Fourteen years ago, Tennessee History for Kids printed 10,000 copies of a poster that featured photographs of every courthouse in Tennessee. It turned out to be quite popular—in fact, I still see some of them hanging in classrooms and courthous-es throughout the state.
With the help of sponsor BlueCross BlueShield of Tennessee, we are doing another courthouse poster. I am in the process of going back to rephotograph every courthouse in the state—all 95 of them!
This is a rewarding process, because courthouses are, for the most part, beautiful buildings. And here are some things I have dwelled on during the many long drives from county seat to county seat:
The most beautiful courthouses in the state (in my opinion) are in Gibson, Giles, Henry, Montgomery, Cannon, Maury, Greene and Sevier Counties.
It’s difficult to spot some of Tennessee’s courthouses from April through October. Their facades are completely covered up by large trees, which can be annoying when you’re trying to photograph the building. Two interesting examples of this are the Rutherford and Coffee County Courthouses—beautiful, but hard to see in the summer.
The most famous courthouse in Tennessee is probably the Rhea County Courthouse in Dayton, where the Scopes Trial occurred in July 1925. I recently staged an inservice there and learned that, by stroke of good luck, architect W. Chamberlin & Co. of Knoxville designed a huge courtroom for the building—one of the largest in the state. “We don’t know why he did this,” says Tom Davis, who is the administrator of elections for Rhea County and also an authority on the Scopes Trial. “However, it turned out to be a good thing, because the courtroom was very crowded in 1925!”
In a couple of cases, governments have outgrown their old courthouses and moved into buildings away from the town square and fronted by large parking lots —leaving old courthouses empty. Roane County did this several years ago, and Van Buren County did it last year. When I stopped by the old Van Buren County Courthouse in Spencer recently, ladies from the local historical society took me on a tour of the empty courtroom on its second floor. In case anyone is looking for a great place to film a TV courtroom drama, that’s the place!
There are some towns where it can be hard to find the courthouse. As small as Tiptonville is, I found it challenging to find the Lake County Courthouse. When I got to Lebanon, I wandered around the town square (site of the former Wilson County Courthouse) for a while until someone explained to me that the “new” courthouse was a few blocks that-a-way. I will also point out that “following your nose”—as I’m apt to do—isn’t the best way to find the Hamilton County Courthouse in Chattanooga or the Shelby County Courthouse in Memphis.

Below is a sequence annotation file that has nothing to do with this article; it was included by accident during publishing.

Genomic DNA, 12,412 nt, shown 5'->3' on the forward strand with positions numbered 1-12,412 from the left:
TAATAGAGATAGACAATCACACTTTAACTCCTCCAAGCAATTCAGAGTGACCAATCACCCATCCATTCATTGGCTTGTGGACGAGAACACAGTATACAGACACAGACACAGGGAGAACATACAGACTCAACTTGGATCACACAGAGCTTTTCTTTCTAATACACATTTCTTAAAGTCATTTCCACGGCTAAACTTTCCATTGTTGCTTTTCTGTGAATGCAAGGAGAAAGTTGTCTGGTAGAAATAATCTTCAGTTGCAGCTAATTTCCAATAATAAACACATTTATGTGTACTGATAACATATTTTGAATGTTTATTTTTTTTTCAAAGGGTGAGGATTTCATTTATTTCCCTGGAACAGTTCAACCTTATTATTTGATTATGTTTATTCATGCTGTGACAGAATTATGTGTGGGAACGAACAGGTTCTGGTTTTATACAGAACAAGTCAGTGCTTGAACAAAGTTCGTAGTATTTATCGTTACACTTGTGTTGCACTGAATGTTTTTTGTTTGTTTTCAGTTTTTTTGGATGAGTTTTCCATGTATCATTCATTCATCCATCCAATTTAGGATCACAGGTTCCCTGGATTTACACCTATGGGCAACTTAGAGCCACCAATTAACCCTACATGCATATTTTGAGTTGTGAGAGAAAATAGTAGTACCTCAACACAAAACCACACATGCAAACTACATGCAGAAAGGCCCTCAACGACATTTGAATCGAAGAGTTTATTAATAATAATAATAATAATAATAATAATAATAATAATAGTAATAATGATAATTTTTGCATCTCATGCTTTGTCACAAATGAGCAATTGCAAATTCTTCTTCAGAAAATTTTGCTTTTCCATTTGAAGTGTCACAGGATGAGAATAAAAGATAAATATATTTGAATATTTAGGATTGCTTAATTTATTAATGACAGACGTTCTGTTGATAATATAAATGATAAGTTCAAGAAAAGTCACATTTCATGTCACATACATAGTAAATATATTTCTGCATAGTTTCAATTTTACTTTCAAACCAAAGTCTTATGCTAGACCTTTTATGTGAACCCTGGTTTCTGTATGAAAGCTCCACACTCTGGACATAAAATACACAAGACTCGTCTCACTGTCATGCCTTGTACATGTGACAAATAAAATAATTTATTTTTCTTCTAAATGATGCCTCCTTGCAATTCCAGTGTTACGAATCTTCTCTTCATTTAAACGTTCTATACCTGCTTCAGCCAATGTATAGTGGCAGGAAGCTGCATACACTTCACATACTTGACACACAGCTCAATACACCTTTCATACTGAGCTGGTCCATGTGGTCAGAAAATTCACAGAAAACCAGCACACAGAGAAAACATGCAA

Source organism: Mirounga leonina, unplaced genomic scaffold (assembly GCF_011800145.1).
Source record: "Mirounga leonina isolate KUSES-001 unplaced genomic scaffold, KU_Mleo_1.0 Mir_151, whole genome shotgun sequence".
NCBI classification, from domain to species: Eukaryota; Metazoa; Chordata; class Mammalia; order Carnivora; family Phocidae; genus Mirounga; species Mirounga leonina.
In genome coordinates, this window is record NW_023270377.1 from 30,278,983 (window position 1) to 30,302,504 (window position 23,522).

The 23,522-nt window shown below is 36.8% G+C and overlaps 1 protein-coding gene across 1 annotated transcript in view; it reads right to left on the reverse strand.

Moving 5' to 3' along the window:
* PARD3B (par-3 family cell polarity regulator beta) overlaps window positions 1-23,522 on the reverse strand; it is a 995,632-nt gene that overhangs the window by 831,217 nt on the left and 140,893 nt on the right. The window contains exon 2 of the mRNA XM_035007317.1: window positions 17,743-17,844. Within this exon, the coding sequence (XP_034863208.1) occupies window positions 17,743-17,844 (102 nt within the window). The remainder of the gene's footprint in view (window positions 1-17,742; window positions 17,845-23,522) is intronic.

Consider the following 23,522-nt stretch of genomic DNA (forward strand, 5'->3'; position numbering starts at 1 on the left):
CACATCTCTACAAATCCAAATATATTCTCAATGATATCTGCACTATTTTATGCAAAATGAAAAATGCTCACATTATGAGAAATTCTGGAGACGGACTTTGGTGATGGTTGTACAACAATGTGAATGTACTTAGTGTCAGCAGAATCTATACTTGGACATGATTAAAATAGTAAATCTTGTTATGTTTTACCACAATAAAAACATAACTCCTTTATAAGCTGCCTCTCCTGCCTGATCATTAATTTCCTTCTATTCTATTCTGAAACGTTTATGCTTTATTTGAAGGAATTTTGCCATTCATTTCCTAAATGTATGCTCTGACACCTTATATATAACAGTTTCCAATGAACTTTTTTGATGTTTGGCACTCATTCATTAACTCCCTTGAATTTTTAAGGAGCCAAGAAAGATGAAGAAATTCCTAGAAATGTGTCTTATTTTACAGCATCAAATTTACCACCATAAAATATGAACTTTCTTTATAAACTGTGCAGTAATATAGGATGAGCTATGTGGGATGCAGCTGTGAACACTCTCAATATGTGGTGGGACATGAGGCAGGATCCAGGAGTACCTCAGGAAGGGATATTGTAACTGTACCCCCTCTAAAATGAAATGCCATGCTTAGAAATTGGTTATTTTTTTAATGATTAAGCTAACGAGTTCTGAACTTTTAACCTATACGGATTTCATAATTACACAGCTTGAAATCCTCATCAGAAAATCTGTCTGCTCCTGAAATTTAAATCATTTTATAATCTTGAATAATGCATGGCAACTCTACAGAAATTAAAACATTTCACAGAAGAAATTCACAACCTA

There are some unique monuments in front of courthouses. There is a statue of former Governor Ned McWherter in front of the Weakley County Courthouse and one of Dolly Parton in front of the Sevier County Courthouse. A bust of Simon Bolivar flanks the Hardeman County Courthouse. The Overton County Courthouse has a monument honoring James Davis, the first American killed in the Vietnam War.
Having said all this, there used to be a statue of Minnie Pearl in front of the Hickman County Courthouse, but it isn’t there anymore. About ten years ago, the creator of the statue moved it to the Commodore Hotel, which is across the street from the Perry County Courthouse in Linden. (That story is a separate column, I suspect.)
Many old courthouses were torn down in the 1950s and 1960s and replaced with courthouses that do not blend in with the older buildings that surround them. Perhaps the most tragic “crime of architecture” in this regard is in Bradley County, where the courthouse used to be a duplicate of the wonderful Gibson County Courthouse (but isn’t anymore!)
A year ago, the Loudon County Courthouse burned, and now there isn’t much there except the walls and a clock tower. Loudon County officials have a long way to go, but they say it is their intention to rebuild the courthouse to look just the way it did before the fire.
Finally, I’ll say a few things about the process of driving back roads from courthouse to courthouse. Once you’ve gotten used to it, it can be a lot more amusing than the interstate. On my courthouse journeys, I’ve stumbled across many historic attractions (the Scopes Trial Museum, the Dunlap Coke Ovens Park and the Bear Springs Furnace, for ex-ample) that I never would have found otherwise.
Backroad driving also teaches you much about the geography of Tennessee. It’s easy to hit every courthouse in West Tennessee, where the terrain is flat and roads are straight. If you plan your journey wisely, you can hit 10 courthouses in one day in West Tennessee. Upper East Tennessee is another story. The drive from Rogersville, in Hawkins Coun-ty, to Sneedville, in Hancock County, doesn’t look that far on a road map. But it does take a while, believe me.
If you’d like to see photos of all the courthouses, go to www.tnhistoryforkids.org, click on HISTORY, then COUNTIES, and then the name of each county, and scroll down.